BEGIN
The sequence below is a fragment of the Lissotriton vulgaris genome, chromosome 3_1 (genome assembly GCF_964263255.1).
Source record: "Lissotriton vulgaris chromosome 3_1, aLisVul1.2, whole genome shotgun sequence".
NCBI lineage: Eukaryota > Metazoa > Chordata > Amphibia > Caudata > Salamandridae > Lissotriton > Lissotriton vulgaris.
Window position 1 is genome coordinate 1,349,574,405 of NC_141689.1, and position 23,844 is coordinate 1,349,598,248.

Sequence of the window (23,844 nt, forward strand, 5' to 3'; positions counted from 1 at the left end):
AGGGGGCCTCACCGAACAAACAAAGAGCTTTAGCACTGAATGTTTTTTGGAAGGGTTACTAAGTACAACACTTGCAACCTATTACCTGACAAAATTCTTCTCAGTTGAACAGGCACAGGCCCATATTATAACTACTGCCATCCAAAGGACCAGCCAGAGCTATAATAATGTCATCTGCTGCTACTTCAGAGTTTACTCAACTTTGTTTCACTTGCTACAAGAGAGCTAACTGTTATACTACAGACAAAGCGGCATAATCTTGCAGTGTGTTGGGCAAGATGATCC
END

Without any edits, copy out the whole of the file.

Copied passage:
The sequence below is a fragment of the Lissotriton vulgaris genome, chromosome 3_1 (genome assembly GCF_964263255.1).
Source record: "Lissotriton vulgaris chromosome 3_1, aLisVul1.2, whole genome shotgun sequence".
NCBI lineage: Eukaryota > Metazoa > Chordata > Amphibia > Caudata > Salamandridae > Lissotriton > Lissotriton vulgaris.
Window position 1 is genome coordinate 1,349,574,405 of NC_141689.1, and position 23,844 is coordinate 1,349,598,248.

Sequence of the window (23,844 nt, forward strand, 5' to 3'; positions counted from 1 at the left end):
AGGGGGCCTCACCGAACAAACAAAGAGCTTTAGCACTGAATGTTTTTTGGAAGGGTTACTAAGTACAACACTTGCAACCTATTACCTGACAAAATTCTTCTCAGTTGAACAGGCACAGGCCCATATTATAACTACTGCCATCCAAAGGACCAGCCAGAGCTATAATAATGTCATCTGCTGCTACTTCAGAGTTTACTCAACTTTGTTTCACTTGCTACAAGAGAGCTAACTGTTATACTACAGACAAAGCGGCATAATCTTGCAGTGTGTTGGGCAAGATGATCC